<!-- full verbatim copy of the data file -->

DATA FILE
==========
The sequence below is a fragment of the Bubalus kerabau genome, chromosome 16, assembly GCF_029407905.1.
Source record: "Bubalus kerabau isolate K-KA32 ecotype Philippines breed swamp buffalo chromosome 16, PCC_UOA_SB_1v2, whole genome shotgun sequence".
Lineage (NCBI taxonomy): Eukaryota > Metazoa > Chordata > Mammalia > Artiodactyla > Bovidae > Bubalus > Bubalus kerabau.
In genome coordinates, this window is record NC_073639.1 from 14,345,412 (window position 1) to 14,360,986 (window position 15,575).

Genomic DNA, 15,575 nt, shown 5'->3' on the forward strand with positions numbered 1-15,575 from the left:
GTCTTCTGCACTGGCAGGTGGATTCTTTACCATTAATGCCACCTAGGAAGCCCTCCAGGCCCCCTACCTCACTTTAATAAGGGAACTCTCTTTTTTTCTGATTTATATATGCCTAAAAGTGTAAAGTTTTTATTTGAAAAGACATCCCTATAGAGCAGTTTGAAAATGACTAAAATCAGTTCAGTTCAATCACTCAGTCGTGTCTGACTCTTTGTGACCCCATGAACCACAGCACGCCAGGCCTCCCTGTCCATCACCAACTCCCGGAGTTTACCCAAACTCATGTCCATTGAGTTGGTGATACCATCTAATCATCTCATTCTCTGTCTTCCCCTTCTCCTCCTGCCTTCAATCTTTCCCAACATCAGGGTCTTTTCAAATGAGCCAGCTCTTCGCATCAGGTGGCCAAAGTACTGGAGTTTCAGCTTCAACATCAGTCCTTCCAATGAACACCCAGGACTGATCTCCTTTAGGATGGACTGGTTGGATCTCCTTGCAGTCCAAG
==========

The sequence below is a fragment of the Bubalus kerabau genome, chromosome 16, assembly GCF_029407905.1.
Source record: "Bubalus kerabau isolate K-KA32 ecotype Philippines breed swamp buffalo chromosome 16, PCC_UOA_SB_1v2, whole genome shotgun sequence".
Lineage (NCBI taxonomy): Eukaryota > Metazoa > Chordata > Mammalia > Artiodactyla > Bovidae > Bubalus > Bubalus kerabau.
In genome coordinates, this window is record NC_073639.1 from 14,345,412 (window position 1) to 14,360,986 (window position 15,575).

Genomic DNA, 15,575 nt, shown 5'->3' on the forward strand with positions numbered 1-15,575 from the left:
GTCTTCTGCACTGGCAGGTGGATTCTTTACCATTAATGCCACCTAGGAAGCCCTCCAGGCCCCCTACCTCACTTTAATAAGGGAACTCTCTTTTTTTCTGATTTATATATGCCTAAAAGTGTAAAGTTTTTATTTGAAAAGACATCCCTATAGAGCAGTTTGAAAATGACTAAAATCAGTTCAGTTCAATCACTCAGTCGTGTCTGACTCTTTGTGACCCCATGAACCACAGCACGCCAGGCCTCCCTGTCCATCACCAACTCCCGGAGTTTACCCAAACTCATGTCCATTGAGTTGGTGATACCATCTAATCATCTCATTCTCTGTCTTCCCCTTCTCCTCCTGCCTTCAATCTTTCCCAACATCAGGGTCTTTTCAAATGAGCCAGCTCTTCGCATCAGGTGGCCAAAGTACTGGAGTTTCAGCTTCAACATCAGTCCTTCCAATGAACACCCAGGACTGATCTCCTTTAGGATGGACTGGTTGGATCTCCTTGCAGTCCAAG